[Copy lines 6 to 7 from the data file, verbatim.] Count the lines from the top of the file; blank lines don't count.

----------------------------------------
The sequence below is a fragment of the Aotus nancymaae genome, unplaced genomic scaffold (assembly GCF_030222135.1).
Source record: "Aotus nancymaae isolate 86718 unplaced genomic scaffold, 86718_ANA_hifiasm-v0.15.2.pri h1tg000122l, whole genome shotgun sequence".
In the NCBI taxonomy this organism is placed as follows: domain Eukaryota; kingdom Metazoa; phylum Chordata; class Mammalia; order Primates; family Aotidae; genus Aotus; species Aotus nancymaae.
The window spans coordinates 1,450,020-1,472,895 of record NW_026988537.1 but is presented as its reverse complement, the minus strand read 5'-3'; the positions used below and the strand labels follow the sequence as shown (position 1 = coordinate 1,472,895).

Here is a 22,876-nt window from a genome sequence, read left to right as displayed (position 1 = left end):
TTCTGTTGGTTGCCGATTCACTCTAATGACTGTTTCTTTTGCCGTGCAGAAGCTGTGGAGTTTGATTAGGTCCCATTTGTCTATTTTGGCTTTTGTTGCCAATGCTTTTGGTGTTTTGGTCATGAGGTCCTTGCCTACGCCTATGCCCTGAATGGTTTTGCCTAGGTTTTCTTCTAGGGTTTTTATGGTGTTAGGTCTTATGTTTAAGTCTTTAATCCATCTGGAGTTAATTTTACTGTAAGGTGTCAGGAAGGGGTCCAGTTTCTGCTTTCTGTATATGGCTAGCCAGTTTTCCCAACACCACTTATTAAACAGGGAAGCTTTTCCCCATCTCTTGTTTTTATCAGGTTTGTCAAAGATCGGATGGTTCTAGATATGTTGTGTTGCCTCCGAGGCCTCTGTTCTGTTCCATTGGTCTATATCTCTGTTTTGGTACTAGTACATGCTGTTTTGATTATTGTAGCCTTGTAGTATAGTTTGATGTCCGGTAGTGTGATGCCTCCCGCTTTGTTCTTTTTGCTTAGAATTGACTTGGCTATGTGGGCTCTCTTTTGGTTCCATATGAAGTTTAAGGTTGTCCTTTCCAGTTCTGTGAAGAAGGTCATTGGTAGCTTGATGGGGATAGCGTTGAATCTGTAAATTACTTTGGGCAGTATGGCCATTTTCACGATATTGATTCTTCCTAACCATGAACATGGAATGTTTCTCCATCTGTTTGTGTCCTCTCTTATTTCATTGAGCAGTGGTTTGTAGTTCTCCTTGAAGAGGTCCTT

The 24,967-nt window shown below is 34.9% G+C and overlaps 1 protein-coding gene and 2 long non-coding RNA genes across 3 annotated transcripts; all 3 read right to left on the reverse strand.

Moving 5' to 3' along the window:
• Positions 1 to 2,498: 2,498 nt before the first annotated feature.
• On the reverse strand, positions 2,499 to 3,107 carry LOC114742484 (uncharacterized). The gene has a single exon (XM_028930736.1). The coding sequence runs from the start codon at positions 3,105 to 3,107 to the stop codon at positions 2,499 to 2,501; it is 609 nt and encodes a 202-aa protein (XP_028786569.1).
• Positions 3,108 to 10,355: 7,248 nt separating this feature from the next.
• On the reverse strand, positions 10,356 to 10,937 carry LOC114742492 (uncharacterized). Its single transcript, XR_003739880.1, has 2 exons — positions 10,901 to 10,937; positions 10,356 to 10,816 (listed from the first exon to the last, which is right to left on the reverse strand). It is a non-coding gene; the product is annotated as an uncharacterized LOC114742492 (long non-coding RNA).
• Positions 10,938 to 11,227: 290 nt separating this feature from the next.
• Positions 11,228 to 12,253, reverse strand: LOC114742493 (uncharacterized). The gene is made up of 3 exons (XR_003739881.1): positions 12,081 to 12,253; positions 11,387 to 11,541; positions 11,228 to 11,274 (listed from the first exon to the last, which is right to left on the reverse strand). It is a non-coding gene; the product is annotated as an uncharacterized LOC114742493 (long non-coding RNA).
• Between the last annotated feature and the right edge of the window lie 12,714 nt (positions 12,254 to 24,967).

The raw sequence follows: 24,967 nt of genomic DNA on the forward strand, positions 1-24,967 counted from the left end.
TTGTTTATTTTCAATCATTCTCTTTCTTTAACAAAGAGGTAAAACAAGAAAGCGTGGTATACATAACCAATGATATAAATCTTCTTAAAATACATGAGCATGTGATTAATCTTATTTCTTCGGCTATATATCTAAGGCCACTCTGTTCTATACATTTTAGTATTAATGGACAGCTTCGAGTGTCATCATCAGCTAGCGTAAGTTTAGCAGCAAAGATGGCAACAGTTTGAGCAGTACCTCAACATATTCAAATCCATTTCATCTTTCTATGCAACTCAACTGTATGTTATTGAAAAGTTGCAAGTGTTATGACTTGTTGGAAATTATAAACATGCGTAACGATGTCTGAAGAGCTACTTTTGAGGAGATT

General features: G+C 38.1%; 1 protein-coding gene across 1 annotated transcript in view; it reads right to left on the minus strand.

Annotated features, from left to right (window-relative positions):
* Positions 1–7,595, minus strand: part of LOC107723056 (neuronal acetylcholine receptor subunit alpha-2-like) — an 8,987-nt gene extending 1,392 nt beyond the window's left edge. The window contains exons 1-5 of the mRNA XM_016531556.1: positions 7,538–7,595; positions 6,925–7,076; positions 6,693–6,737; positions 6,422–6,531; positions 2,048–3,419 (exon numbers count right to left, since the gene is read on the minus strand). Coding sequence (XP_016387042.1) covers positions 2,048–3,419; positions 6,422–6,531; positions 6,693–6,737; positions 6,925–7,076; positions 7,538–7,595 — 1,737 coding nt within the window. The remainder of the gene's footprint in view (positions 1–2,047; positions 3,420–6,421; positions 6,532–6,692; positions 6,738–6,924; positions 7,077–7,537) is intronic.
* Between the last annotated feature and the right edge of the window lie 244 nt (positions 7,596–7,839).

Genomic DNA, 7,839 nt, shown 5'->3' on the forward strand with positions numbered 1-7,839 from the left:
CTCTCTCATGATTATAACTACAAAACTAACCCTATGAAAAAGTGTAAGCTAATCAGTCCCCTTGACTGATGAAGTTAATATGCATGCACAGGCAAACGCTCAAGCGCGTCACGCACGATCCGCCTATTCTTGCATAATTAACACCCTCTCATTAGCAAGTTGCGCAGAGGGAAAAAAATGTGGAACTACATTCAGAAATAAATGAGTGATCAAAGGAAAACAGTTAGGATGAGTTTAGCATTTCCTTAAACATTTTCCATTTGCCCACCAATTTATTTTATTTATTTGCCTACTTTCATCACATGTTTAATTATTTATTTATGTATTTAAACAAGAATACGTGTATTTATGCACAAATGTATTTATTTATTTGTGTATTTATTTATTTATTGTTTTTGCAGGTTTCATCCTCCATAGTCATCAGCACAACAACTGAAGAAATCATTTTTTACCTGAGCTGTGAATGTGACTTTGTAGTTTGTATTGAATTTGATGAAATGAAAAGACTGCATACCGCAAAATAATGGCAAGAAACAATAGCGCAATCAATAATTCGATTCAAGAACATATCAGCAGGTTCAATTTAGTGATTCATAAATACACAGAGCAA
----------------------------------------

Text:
TTCTGTTGGTTGCCGATTCACTCTAATGACTGTTTCTTTTGCCGTGCAGAAGCTGTGGAGTTTGATTAGGTCCCATTTGTCTATTTTGGCTTTTGTTGCCAATGCTTTTGGTGTTTTGGTCATGAGGTCCTTGCCTACGCCTATGCCCTGAATGGTTTTGCCTAGGTTTTCTTCTAGGGTTTTTATGGTGTTAGGTCTTATGTTTAAGTCTTTAATCCATCTGGAGTTAATTTTACTGTAAGGTGTCAGGAAGGGGTCCAGTTTCTGCTTTCTGTATATGGCTAGCCAGTTTTCCCAACACCACTTATTAAACAGGGAAGCTTTTCCCCATCTCTTGTTTTTATCAGGTTTGTCAAAGATCGGATGGTTCTAGATATGTTGTGTTGCCTCCGAGGCCTCTGTTCTGTTCCATTGGTCTATATCTCTGTTTTGGTACTAGTACATGCTGTTTTGATTATTGTAGCCTTGTAGTATAGTTTGATGTCCGGTAGTGTGATGCCTCCCGCTTTGTTCTTTTTGCTTAGAATTGACTTGGCTATGTGGGCTCTCTTTTGGTTCCATATGAAGTTTAAGGTTGTCCTTTCCAGTTCTGTGAAGAAGGTCATTGGTAGCTTGATGGGGATAGCGTTGAATCTGTAAATTACTTTGGGCAGTATGGCCATTTTCACGATATTGATTCTTCCTAACCATGAACATGGAATGTTTCTCCATCTGTTTGTGTCCTCTCTTATTTCATTGAGCAGTGGTTTGTAGTTCTCCTTGAAGAGGTCCTT

The 24,967-nt window shown below is 34.9% G+C and overlaps 1 protein-coding gene and 2 long non-coding RNA genes across 3 annotated transcripts; all 3 read right to left on the reverse strand.